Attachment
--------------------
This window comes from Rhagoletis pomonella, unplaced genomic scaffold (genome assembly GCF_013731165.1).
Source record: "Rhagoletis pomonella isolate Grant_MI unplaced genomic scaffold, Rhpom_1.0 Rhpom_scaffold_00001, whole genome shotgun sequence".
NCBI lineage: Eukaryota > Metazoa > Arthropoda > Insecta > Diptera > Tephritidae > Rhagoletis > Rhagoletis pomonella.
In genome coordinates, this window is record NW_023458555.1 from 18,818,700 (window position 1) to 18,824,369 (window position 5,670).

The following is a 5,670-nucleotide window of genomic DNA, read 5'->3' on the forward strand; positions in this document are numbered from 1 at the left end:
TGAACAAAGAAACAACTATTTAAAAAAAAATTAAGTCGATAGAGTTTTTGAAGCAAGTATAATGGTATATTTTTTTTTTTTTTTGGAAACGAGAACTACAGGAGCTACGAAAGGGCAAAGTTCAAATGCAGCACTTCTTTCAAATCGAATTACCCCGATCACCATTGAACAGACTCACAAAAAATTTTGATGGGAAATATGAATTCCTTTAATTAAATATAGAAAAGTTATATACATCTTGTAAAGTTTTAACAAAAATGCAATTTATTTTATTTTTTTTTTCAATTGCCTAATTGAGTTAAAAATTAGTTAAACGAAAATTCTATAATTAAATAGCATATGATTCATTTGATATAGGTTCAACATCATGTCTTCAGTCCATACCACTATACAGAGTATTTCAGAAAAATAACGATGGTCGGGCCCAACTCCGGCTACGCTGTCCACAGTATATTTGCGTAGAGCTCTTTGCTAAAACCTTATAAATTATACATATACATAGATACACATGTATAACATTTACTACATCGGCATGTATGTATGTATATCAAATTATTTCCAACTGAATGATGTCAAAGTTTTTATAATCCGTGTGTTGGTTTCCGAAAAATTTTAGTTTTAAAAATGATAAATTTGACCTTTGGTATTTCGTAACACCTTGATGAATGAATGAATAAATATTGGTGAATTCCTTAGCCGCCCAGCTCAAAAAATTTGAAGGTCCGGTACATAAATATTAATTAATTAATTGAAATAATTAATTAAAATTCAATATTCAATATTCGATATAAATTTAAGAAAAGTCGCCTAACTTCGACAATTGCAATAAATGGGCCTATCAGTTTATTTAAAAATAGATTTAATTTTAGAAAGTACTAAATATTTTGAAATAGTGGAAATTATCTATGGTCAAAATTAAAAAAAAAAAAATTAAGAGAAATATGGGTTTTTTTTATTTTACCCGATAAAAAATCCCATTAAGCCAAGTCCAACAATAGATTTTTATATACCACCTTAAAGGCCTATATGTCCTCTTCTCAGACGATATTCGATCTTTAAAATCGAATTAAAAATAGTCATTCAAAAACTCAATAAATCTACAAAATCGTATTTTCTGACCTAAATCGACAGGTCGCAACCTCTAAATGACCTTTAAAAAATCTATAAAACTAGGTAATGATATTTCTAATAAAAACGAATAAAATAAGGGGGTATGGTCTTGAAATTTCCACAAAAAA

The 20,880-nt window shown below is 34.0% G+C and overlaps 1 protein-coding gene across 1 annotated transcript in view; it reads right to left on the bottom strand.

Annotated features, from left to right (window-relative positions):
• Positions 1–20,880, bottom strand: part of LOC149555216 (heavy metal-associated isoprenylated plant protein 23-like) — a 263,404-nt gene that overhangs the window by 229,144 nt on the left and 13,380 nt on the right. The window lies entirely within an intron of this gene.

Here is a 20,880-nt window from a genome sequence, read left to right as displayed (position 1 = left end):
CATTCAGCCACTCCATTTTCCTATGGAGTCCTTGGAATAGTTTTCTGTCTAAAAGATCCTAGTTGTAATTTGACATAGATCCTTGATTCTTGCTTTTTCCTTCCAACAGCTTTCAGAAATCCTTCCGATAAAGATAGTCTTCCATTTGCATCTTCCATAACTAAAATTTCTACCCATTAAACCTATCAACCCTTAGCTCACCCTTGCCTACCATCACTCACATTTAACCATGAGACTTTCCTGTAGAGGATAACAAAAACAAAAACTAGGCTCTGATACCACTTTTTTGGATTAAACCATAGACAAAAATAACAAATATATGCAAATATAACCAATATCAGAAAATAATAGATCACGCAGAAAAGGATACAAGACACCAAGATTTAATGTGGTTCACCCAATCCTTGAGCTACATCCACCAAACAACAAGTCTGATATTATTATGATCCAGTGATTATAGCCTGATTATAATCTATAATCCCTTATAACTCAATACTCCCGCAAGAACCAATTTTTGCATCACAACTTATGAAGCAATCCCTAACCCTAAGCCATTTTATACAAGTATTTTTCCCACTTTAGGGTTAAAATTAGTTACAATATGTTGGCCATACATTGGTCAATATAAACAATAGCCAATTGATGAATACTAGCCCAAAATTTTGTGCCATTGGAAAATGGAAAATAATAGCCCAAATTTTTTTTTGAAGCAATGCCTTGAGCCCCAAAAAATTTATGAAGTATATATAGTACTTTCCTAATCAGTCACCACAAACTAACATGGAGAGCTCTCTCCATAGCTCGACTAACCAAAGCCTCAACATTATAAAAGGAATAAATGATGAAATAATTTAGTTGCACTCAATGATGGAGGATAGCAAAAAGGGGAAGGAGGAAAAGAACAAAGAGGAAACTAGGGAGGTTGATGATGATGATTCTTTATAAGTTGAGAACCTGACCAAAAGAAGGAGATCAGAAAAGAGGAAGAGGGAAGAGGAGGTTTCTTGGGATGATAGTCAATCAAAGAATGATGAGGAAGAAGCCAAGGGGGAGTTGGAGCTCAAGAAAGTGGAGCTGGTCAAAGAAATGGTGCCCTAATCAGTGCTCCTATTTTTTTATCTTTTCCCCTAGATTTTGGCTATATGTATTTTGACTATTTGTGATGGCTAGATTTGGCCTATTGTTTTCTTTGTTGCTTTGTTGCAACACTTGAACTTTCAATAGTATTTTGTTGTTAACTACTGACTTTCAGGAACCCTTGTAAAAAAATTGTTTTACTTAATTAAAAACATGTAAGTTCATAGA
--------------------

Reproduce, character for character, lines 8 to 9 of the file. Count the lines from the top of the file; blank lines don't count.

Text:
Annotated features, from left to right (window-relative positions):
• Positions 1–20,880, bottom strand: part of LOC149555216 (heavy metal-associated isoprenylated plant protein 23-like) — a 263,404-nt gene that overhangs the window by 229,144 nt on the left and 13,380 nt on the right. The window lies entirely within an intron of this gene.